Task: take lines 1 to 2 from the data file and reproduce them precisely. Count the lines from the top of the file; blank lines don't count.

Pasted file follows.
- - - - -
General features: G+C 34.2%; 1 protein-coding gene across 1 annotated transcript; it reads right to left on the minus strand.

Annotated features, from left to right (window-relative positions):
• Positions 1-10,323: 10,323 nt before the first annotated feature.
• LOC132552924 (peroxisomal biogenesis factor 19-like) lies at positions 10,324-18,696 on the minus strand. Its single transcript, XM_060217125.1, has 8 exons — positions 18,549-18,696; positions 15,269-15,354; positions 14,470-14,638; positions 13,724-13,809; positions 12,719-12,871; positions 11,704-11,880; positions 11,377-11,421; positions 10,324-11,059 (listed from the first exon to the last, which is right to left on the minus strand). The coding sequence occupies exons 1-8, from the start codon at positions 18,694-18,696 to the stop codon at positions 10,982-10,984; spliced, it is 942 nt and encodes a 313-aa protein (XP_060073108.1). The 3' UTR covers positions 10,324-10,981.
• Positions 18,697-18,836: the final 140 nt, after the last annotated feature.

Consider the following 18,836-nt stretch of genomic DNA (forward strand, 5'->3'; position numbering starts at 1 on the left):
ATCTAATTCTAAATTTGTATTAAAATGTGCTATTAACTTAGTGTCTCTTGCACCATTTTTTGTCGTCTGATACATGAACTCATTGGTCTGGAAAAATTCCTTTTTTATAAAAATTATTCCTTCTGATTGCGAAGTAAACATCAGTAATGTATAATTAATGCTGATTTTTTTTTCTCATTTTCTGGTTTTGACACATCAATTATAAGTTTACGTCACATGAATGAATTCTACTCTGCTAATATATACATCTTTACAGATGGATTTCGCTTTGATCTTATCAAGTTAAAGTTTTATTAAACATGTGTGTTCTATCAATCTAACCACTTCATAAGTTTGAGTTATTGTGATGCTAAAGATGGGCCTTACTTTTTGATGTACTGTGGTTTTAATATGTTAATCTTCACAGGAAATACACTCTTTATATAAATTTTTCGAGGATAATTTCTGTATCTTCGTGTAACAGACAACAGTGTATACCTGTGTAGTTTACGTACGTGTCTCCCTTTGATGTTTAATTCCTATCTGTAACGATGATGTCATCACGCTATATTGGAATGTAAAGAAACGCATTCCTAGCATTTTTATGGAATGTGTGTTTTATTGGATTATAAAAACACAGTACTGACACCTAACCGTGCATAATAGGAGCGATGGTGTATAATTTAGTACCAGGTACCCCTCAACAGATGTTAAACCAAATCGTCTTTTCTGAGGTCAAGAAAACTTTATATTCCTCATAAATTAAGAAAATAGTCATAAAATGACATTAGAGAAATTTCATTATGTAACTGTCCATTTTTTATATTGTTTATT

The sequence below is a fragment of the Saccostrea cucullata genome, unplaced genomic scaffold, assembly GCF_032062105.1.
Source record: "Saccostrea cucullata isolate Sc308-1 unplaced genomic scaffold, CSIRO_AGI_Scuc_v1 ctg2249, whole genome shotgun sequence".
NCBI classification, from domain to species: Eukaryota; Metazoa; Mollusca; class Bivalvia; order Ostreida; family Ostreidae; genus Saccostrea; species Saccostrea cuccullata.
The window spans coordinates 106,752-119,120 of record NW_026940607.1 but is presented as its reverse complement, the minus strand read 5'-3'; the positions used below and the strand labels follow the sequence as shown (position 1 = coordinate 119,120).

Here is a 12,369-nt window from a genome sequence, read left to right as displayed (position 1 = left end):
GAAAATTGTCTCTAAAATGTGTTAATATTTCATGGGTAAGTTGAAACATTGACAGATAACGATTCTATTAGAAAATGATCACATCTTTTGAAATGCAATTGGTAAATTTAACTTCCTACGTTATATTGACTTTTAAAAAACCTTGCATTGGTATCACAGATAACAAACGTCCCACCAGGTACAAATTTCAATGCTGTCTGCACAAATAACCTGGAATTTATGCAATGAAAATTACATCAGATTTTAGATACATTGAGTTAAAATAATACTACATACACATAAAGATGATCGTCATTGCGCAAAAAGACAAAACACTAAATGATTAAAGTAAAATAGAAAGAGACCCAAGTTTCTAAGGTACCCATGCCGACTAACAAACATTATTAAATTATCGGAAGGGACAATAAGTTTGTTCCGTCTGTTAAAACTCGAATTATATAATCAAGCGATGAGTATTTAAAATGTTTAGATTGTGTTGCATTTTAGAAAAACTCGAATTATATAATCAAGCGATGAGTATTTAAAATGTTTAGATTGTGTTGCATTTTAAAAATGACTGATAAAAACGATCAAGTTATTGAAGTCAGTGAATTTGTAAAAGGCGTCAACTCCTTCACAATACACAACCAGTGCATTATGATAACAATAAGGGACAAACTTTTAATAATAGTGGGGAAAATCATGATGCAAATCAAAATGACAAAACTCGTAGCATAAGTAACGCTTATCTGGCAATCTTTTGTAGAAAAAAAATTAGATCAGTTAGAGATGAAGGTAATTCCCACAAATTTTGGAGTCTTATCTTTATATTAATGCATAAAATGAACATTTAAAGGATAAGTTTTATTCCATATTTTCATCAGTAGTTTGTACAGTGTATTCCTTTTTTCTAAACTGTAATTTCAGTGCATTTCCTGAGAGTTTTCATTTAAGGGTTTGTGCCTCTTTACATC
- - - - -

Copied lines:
General features: G+C 34.2%; 1 protein-coding gene across 1 annotated transcript; it reads right to left on the minus strand.

Annotated features, from left to right (window-relative positions):